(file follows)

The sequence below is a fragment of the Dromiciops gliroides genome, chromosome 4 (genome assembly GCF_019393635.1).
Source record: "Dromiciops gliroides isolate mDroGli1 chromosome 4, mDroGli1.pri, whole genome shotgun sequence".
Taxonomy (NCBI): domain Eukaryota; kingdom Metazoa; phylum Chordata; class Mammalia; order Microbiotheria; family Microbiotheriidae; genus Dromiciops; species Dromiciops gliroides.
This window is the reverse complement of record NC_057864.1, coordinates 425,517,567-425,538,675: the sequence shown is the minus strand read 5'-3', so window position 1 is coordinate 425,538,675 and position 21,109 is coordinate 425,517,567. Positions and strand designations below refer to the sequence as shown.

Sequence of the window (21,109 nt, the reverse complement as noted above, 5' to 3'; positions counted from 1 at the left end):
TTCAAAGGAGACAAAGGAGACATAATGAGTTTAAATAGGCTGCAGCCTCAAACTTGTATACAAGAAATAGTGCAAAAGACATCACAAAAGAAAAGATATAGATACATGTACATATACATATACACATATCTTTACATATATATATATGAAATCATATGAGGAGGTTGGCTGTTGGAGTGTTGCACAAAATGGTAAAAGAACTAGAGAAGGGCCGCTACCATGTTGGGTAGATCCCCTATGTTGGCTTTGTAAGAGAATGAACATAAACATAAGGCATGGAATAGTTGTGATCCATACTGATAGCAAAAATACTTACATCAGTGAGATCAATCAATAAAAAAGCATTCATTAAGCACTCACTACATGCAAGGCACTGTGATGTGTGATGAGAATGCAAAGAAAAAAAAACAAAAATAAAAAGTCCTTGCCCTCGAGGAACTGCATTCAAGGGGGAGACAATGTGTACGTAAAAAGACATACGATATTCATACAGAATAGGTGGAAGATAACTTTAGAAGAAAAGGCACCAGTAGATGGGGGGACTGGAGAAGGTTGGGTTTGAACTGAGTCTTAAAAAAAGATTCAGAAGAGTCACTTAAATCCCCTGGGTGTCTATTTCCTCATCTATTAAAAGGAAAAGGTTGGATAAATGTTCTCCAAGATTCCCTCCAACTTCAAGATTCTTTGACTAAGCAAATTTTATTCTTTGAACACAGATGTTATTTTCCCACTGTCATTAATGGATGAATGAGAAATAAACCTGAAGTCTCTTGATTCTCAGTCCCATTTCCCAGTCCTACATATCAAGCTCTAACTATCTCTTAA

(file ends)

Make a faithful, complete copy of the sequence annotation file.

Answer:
The sequence below is a fragment of the Dromiciops gliroides genome, chromosome 4 (genome assembly GCF_019393635.1).
Source record: "Dromiciops gliroides isolate mDroGli1 chromosome 4, mDroGli1.pri, whole genome shotgun sequence".
Taxonomy (NCBI): domain Eukaryota; kingdom Metazoa; phylum Chordata; class Mammalia; order Microbiotheria; family Microbiotheriidae; genus Dromiciops; species Dromiciops gliroides.
This window is the reverse complement of record NC_057864.1, coordinates 425,517,567-425,538,675: the sequence shown is the minus strand read 5'-3', so window position 1 is coordinate 425,538,675 and position 21,109 is coordinate 425,517,567. Positions and strand designations below refer to the sequence as shown.

Sequence of the window (21,109 nt, the reverse complement as noted above, 5' to 3'; positions counted from 1 at the left end):
TTCAAAGGAGACAAAGGAGACATAATGAGTTTAAATAGGCTGCAGCCTCAAACTTGTATACAAGAAATAGTGCAAAAGACATCACAAAAGAAAAGATATAGATACATGTACATATACATATACACATATCTTTACATATATATATATGAAATCATATGAGGAGGTTGGCTGTTGGAGTGTTGCACAAAATGGTAAAAGAACTAGAGAAGGGCCGCTACCATGTTGGGTAGATCCCCTATGTTGGCTTTGTAAGAGAATGAACATAAACATAAGGCATGGAATAGTTGTGATCCATACTGATAGCAAAAATACTTACATCAGTGAGATCAATCAATAAAAAAGCATTCATTAAGCACTCACTACATGCAAGGCACTGTGATGTGTGATGAGAATGCAAAGAAAAAAAAACAAAAATAAAAAGTCCTTGCCCTCGAGGAACTGCATTCAAGGGGGAGACAATGTGTACGTAAAAAGACATACGATATTCATACAGAATAGGTGGAAGATAACTTTAGAAGAAAAGGCACCAGTAGATGGGGGGACTGGAGAAGGTTGGGTTTGAACTGAGTCTTAAAAAAAGATTCAGAAGAGTCACTTAAATCCCCTGGGTGTCTATTTCCTCATCTATTAAAAGGAAAAGGTTGGATAAATGTTCTCCAAGATTCCCTCCAACTTCAAGATTCTTTGACTAAGCAAATTTTATTCTTTGAACACAGATGTTATTTTCCCACTGTCATTAATGGATGAATGAGAAATAAACCTGAAGTCTCTTGATTCTCAGTCCCATTTCCCAGTCCTACATATCAAGCTCTAACTATCTCTTAA